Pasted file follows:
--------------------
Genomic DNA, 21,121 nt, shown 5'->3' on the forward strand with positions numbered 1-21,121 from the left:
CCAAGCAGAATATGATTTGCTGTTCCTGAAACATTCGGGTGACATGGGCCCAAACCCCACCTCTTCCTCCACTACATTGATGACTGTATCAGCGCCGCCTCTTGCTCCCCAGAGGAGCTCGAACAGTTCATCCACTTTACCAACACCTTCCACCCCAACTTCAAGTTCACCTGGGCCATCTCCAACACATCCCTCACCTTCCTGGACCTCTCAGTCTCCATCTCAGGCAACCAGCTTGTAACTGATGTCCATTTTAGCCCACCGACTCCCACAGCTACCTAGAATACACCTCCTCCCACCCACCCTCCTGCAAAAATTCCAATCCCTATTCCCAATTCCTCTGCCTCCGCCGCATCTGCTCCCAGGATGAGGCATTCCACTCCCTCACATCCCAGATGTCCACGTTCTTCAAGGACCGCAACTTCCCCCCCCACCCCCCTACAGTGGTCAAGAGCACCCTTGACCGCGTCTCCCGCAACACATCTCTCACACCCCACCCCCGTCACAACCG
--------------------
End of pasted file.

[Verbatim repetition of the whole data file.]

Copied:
Genomic DNA, 21,121 nt, shown 5'->3' on the forward strand with positions numbered 1-21,121 from the left:
CCAAGCAGAATATGATTTGCTGTTCCTGAAACATTCGGGTGACATGGGCCCAAACCCCACCTCTTCCTCCACTACATTGATGACTGTATCAGCGCCGCCTCTTGCTCCCCAGAGGAGCTCGAACAGTTCATCCACTTTACCAACACCTTCCACCCCAACTTCAAGTTCACCTGGGCCATCTCCAACACATCCCTCACCTTCCTGGACCTCTCAGTCTCCATCTCAGGCAACCAGCTTGTAACTGATGTCCATTTTAGCCCACCGACTCCCACAGCTACCTAGAATACACCTCCTCCCACCCACCCTCCTGCAAAAATTCCAATCCCTATTCCCAATTCCTCTGCCTCCGCCGCATCTGCTCCCAGGATGAGGCATTCCACTCCCTCACATCCCAGATGTCCACGTTCTTCAAGGACCGCAACTTCCCCCCCCACCCCCCTACAGTGGTCAAGAGCACCCTTGACCGCGTCTCCCGCAACACATCTCTCACACCCCACCCCCGTCACAACCG